MANY Sages, Scholars, and learned men have in all ages, and (according to Hermes) even so early as the days before the Flood, written much concerning the preparation of the Philosopher's Stone; and if their books could be understood without a knowledge of the living processes of Nature, one might almost say that they are calculated to supersede the study of the real world around us. But though they never departed from the simple ways of Nature, they have something to teach us, which we, in these more sophisticated times, still need to learn, because we have applied ourselves to what are regarded as the more advanced branches of knowledge, and despise the study of so "simple" a thing as natural Generation. Hence we pay more heed to impossible things than to those objects which are broadly exhibited before our very eyes; we excel more in subtle speculations than in a sober study of Nature, and of the meaning of the Sages. It is one of the most remarkable features of human nature that we neglect those things which seem familiar, and are eager for new and strange information. The workman who has attained the highest degree of excellence in his Art, neglects it, and applies himself to something else, or else abuses his knowledge. Our longing for an increase of knowledge urges us ever onward towards some final goal, in which we imagine that we shall find full rest and satisfaction, like the ant which is not endowed with wings till the last days of its life. In our time, the Philosophical Art has become a very subtle matter; it is the craft of the goldsmith compared with that of the humble workman who exercises his calling at the forge. We have made such mighty strides in advance that if the ancient Masters of our science, Hermes and Geber and Raymond Lullius, were to rise from the dead, they would be treated by our modern Alchemists, not as Sages, but as only humble learners. They would seem very poor scholars in our modern lore of futile distillations, circulations, calcinations, and in all the other countless operations wherewith modern research has so famously enriched our Art, though without understanding the sense of the ancient writings. In all these respects, our learning is vastly superior to theirs. Only one thing is unfortunately wanting to us which they possessed, namely, the knack they had of actually preparing the Philosopher's Stone. Perhaps, then, their simple methods were after all the best; and it is on this supposition that I desire, in this volume, to teach you to understand Nature, so that our vain imaginations may not misdirect us in the true and simple way. Nature, then, is one, true, simple, self-contained, created by God and informed with a certain universal spirit. Its end and origin are God. Its unity is also found in God, because God made all things. Nature is the one source of all things: nor is anything in the world outside Nature, or contrary to Nature. Nature is divided into four "places" in which she brings forth all things that appear and that are in the shade; and according to the good or bad quality of the "place" she brings forth good or bad things. There are only four qualities which are in all things and yet do not agree among themselves, as one is always striving to obtain the mastery over the rest. Nature is not visible, though she acts visibly; she is a volatile spirit who manifests herself in material shapes, and her existence is in the Will of God. It is most important for us to know her "places," and those which are most in harmony, and most closely allied, in order that we may join things together according to Nature, and not attempt to confound vegetables with animals, or animals with metals. Everything should be made to act on that which is like to it—and then Nature will perform her duty.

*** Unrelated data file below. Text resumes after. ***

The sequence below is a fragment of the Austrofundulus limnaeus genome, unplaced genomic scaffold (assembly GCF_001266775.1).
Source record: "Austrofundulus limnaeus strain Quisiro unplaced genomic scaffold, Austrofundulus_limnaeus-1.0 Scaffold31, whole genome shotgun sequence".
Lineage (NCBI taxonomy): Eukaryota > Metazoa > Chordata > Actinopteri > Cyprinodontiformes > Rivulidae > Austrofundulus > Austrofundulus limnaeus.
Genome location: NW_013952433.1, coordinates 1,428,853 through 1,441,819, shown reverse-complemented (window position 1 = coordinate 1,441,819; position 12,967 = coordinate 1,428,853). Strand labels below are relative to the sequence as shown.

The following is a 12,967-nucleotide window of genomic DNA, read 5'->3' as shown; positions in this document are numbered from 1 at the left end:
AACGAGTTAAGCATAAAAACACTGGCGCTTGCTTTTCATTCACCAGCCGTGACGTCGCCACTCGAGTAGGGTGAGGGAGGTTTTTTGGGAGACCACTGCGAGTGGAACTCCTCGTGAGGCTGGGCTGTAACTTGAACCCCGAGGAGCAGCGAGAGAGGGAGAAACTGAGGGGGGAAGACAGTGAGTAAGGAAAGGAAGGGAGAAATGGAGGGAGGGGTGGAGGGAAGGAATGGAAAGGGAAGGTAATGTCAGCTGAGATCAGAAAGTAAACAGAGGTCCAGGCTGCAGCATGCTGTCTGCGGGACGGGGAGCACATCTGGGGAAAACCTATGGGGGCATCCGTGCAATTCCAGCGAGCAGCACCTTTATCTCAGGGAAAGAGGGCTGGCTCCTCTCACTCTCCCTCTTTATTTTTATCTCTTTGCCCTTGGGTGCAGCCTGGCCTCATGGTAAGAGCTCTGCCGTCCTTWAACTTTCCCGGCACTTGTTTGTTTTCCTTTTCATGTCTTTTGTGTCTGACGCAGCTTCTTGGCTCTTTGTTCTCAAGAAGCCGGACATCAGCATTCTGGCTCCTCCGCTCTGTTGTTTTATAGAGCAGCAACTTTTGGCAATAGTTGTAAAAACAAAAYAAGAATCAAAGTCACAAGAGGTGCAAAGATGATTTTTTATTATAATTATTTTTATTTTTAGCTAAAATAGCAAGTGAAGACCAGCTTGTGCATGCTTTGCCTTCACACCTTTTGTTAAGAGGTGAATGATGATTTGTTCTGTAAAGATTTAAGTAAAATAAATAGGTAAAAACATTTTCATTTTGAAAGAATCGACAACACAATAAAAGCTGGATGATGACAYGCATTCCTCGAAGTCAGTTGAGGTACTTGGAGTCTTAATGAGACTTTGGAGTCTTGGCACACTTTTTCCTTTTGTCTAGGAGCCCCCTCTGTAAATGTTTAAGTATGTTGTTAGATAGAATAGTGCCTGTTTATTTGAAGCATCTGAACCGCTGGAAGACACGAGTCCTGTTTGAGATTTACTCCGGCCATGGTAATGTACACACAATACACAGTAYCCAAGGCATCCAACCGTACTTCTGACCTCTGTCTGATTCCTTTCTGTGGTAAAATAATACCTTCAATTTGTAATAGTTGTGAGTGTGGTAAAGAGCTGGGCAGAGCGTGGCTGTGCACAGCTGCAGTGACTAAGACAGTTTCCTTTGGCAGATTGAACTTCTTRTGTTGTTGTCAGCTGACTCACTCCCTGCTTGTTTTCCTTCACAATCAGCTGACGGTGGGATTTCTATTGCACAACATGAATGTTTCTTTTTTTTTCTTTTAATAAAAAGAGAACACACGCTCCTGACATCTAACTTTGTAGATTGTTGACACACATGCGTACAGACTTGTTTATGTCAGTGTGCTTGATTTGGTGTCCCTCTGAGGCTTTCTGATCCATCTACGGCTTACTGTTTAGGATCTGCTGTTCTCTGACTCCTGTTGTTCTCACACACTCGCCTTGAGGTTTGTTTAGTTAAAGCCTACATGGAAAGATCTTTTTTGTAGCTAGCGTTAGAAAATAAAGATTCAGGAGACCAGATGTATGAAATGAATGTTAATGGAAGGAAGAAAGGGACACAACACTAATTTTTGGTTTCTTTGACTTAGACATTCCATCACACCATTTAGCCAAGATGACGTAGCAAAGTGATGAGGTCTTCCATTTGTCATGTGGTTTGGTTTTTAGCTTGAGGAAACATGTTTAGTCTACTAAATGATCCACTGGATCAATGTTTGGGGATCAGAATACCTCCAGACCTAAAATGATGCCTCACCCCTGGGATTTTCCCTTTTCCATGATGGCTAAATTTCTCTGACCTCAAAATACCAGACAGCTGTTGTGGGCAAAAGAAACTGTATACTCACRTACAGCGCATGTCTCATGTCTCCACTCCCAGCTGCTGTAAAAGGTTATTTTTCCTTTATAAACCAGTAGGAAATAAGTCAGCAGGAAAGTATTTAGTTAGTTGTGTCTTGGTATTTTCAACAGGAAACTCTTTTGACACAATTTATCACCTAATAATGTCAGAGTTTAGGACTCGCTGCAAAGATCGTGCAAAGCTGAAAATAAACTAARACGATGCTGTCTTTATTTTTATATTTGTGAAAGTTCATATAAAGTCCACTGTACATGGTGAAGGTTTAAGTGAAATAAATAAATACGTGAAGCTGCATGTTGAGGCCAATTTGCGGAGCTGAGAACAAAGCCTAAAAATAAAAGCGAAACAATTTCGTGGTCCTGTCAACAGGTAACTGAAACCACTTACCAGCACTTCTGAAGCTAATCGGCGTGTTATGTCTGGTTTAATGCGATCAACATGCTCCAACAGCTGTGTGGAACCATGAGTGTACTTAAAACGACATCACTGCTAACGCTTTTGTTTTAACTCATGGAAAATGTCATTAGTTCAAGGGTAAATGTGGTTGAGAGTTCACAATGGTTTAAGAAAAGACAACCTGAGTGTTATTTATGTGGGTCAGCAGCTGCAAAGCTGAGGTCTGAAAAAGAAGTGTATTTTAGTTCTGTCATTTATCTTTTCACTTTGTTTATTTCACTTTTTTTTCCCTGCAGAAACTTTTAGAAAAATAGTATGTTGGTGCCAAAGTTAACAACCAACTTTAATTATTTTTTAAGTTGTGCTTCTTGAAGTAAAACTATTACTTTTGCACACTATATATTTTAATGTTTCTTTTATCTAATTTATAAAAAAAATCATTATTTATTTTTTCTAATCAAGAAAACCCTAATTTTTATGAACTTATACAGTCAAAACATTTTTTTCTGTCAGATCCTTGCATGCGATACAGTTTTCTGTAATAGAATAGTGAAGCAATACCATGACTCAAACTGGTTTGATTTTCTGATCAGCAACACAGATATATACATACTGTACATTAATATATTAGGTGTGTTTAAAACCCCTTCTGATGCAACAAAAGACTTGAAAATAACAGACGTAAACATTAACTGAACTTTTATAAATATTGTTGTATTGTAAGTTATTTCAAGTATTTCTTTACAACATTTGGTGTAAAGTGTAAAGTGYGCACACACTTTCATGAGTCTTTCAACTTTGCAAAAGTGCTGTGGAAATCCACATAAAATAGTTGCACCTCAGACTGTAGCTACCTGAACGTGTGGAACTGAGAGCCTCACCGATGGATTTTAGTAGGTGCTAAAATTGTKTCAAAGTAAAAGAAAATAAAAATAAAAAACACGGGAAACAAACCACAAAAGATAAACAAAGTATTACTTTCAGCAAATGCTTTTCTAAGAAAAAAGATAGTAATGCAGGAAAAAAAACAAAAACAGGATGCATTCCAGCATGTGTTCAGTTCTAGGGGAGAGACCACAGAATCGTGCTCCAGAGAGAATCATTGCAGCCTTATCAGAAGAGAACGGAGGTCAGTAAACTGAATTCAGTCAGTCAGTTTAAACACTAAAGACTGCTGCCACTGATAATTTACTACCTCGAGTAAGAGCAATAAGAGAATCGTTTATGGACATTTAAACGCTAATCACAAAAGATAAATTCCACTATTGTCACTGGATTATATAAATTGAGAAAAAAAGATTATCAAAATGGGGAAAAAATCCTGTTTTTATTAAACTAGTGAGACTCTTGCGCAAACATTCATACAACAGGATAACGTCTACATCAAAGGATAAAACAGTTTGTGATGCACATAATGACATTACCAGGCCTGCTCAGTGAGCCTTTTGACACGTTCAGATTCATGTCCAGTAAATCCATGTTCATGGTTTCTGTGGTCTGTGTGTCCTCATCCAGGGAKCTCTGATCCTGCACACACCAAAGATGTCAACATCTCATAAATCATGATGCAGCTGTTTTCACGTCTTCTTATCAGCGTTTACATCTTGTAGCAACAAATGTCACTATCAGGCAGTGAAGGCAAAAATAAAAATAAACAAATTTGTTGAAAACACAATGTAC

Students of Nature should be such as is Nature herself—true, simple, patient, constant, and so on; above all, they should fear God, and love their neighbours. They should always be ready to learn from Nature, and to be guided by her methods, ascertaining by visible and sensible examples whether that which they propose to perform is in accordance with her possibilities. If we would reproduce something already accomplished by Nature, we must follow her, but if we would improve on her performance, we must know in and by what it is ameliorated. For instance, it we desire to impart to a metal greater excellence than Nature has given to it, we must take the metallic substance both in its male and its female varieties, else all our efforts will be in vain. It is as impossible to produce a metal out of a plant, as to make a tree out of a dog or any other animal.